London: Jose Mourinho has always been keen to separate himself from the ranks of the mere mortals and the Chelsea manager is convinced his attention to the smallest details will mean he is in a league of his own at the end of the season.
With the new Premier League campaign kicking off this weekend, the self-styled Special One has spent the last few days fine-tuning his preparations for the Blues' opening game against Hull City on Sunday.
It promises to be an emotional occasion for Mourinho, who is sure to receive a warm welcome home from Chelsea supporters six years after his first spell came to an acrimonious end following the breakdown of his relationship with owner Roman Abramovich.
But, while he will bask in the adoration for a short while, Mourinho has made it known to his players that his second coming is about prizes and not plaudits.
With that mission statement in mind, the task of wrestling the title away from Manchester United in the early, uncertain days of the David Moyes era began in the sweltering heat of Bangkok during the club's pre-season tour.
Mourinho has focused on implementing his tactical plan, which is likely to revolve around a 4-3-3 system featuring Fernando Torres in the central striking role and Oscar in an advanced midfield position just behind the Spaniard.
Eden Hazard, Juan Mata and Andre Schurrle will compete for the berths on the wings, while Mourinho still hopes to sign unsettled Manchester United striker Wayne Rooney despite two unsuccessful bids.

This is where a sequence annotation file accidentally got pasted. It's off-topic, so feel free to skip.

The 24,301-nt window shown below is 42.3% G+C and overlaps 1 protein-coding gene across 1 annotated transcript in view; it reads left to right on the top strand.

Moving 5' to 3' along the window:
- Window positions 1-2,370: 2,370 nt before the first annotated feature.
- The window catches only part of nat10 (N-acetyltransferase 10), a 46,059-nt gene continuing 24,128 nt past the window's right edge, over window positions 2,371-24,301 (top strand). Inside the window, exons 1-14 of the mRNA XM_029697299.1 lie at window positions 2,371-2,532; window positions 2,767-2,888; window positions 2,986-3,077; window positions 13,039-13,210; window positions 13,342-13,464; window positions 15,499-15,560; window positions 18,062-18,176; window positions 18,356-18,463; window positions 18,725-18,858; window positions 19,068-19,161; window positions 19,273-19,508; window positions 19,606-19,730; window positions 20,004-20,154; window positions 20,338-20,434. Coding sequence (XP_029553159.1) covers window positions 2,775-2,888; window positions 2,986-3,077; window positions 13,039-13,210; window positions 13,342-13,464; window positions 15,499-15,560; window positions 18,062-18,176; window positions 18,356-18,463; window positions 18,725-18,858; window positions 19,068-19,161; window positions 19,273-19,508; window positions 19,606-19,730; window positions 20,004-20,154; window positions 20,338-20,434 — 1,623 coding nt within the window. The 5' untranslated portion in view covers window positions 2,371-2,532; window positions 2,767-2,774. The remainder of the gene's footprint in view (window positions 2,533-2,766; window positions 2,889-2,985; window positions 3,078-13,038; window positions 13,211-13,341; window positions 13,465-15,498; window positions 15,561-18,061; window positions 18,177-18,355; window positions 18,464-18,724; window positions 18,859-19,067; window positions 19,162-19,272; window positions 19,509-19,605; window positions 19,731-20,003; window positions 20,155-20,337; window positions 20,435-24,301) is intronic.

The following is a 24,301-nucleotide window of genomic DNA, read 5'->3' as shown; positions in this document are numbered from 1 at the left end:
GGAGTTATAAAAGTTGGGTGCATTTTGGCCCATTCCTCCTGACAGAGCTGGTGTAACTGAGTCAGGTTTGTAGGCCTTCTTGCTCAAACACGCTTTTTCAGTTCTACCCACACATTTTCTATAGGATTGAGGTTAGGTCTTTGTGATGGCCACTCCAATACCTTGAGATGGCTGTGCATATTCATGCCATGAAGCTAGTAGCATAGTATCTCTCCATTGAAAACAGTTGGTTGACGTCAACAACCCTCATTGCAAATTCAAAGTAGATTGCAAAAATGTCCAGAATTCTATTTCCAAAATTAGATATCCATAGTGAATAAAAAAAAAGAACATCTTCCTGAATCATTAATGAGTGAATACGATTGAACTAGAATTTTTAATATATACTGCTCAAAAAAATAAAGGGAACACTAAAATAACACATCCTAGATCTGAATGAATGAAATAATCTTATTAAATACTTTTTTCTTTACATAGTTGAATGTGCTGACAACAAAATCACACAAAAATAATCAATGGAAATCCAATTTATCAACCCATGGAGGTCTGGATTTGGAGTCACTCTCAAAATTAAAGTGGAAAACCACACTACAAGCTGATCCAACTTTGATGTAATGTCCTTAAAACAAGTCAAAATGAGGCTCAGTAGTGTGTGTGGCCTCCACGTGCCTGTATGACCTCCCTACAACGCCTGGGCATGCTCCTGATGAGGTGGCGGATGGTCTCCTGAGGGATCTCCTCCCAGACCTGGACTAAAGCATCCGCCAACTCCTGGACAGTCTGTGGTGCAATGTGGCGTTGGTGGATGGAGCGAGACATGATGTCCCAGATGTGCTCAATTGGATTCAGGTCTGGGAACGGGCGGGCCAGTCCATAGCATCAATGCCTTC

Mourinho has also impressed Chelsea's players by making sure even the smallest detail is taken care of.
Premier League teams will be using the new Nike Incyte Ball, an updated version of the previous design that has orange flashes on its surface.
And Mourinho wanted his players to start using them from the opening training session in Bangkok to get used to their flight and speed well ahead of the Premier League season.
The squad were put through double training sessions in Bangkok as Mourinho builds their stamina in the hope of making one his trademark blistering starts to the season.
He has also asked them to do leg exercises called 'Activation' that loosen muscles before training.
No stone has been left unturned, but Mourinho is more cautious in public and, never shy of putting pressure on the opposition, he claims big-spending Manchester City should be title favourites.
"I think they've bought very, very well. So of course people should be expecting more of them, with their experience, than my young team," Mourinho said.
"Young players are not at the best they will be. They need to learn, they need time to get to the top."
While Chelsea are primed to make an immediate impact, across London their rivals Arsenal have less reason for optimism.
Gunners chief executive Ivan Gazidis had promised frustrated fans that boss Arsene Wenger would be handed a massive transfer war-chest in an attempt to end the club's eight-year trophy drought.
But even with the money to burn Wenger has endured a dispiriting time in the transfer market.
First Real Madrid striker Gonzalo Higuain opted to joined Napoli, then a tentative inquiry for Rooney was knocked back before a £40 million offer for Luis Suarez was greeted with derision by Liverpool.
It was the perfect summation of Arsenal's reduced status in the eyes of the world's top players and Wenger will be praying the injury-prone Jack Wilshere can stay fit for long enough to guide the Gunners to another top-four finish.
In contrast, Manchester City's new manager Manuel Pellegrini has had no problems splashing out £90 million (US$139.5m) on Sevilla's Spanish international duo Jesus Navas and Alvaro Negredo, Brazil midfielder Fernandinho and Montenegro forward Stevan Jovetic.
Now Pellegrini has to take his expensive buys and form a cohesive unit from a group that underachieved last season.
Navas's ability to add pace and guile to the midfield could be the key given the pedestrian nature of City's play under previous boss Roberto Mancini.